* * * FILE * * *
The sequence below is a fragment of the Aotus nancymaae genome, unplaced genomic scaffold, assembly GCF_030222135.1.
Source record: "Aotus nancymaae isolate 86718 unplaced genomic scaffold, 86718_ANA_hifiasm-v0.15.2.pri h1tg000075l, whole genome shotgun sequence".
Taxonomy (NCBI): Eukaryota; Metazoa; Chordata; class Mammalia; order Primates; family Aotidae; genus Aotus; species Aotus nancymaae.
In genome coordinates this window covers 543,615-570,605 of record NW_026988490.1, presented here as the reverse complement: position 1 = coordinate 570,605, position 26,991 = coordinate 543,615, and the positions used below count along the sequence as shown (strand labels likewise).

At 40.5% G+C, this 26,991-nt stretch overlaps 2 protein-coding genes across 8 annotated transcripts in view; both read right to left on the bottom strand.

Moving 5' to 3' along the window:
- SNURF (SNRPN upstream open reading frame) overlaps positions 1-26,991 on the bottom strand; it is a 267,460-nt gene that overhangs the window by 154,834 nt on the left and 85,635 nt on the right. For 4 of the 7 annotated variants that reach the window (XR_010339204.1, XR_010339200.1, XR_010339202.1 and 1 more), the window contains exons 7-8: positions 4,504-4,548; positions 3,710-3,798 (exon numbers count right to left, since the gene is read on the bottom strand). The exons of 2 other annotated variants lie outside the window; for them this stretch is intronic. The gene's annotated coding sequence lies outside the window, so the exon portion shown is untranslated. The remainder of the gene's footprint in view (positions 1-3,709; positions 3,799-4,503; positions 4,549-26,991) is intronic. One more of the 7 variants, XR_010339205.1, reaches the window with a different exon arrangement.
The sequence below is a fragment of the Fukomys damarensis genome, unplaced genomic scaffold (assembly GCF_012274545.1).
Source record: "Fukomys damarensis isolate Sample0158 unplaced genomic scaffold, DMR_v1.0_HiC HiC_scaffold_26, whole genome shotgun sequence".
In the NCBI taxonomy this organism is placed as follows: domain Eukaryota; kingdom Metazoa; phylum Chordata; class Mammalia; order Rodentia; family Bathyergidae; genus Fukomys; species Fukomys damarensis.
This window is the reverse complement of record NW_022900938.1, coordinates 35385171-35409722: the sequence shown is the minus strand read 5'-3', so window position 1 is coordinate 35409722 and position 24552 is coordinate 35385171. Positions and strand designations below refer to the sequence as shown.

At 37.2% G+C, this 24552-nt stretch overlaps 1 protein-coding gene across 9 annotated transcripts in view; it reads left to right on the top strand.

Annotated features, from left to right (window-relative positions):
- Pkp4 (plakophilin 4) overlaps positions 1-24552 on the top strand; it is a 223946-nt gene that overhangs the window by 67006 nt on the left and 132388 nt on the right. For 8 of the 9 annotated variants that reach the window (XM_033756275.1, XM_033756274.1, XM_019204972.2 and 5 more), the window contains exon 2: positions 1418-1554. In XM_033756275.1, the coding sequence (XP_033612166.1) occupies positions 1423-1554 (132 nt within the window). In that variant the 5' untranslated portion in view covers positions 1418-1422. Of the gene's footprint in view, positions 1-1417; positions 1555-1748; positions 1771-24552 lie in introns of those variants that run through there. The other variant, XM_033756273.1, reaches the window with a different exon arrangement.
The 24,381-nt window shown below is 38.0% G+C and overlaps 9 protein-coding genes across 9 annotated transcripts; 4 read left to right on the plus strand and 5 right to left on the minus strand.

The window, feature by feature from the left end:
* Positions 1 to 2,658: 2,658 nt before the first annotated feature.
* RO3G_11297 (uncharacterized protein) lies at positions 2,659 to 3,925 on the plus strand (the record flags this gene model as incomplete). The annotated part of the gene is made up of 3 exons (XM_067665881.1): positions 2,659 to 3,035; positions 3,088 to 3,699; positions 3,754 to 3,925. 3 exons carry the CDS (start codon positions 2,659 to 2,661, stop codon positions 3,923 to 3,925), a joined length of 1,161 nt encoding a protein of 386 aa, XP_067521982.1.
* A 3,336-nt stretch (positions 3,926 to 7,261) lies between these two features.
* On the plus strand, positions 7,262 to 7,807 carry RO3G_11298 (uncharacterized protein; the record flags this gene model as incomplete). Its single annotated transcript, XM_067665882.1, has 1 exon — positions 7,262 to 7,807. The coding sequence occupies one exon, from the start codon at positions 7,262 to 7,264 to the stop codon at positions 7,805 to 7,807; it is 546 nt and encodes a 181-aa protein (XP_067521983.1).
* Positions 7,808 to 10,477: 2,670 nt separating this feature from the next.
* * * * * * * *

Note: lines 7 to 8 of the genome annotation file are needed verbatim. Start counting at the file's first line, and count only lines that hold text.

- SNURF (SNRPN upstream open reading frame) overlaps positions 1-26,991 on the bottom strand; it is a 267,460-nt gene that overhangs the window by 154,834 nt on the left and 85,635 nt on the right. For 4 of the 7 annotated variants that reach the window (XR_010339204.1, XR_010339200.1, XR_010339202.1 and 1 more), the window contains exons 7-8: positions 4,504-4,548; positions 3,710-3,798 (exon numbers count right to left, since the gene is read on the bottom strand). The exons of 2 other annotated variants lie outside the window; for them this stretch is intronic. The gene's annotated coding sequence lies outside the window, so the exon portion shown is untranslated. The remainder of the gene's footprint in view (positions 1-3,709; positions 3,799-4,503; positions 4,549-26,991) is intronic. One more of the 7 variants, XR_010339205.1, reaches the window with a different exon arrangement.
The sequence below is a fragment of the Fukomys damarensis genome, unplaced genomic scaffold (assembly GCF_012274545.1).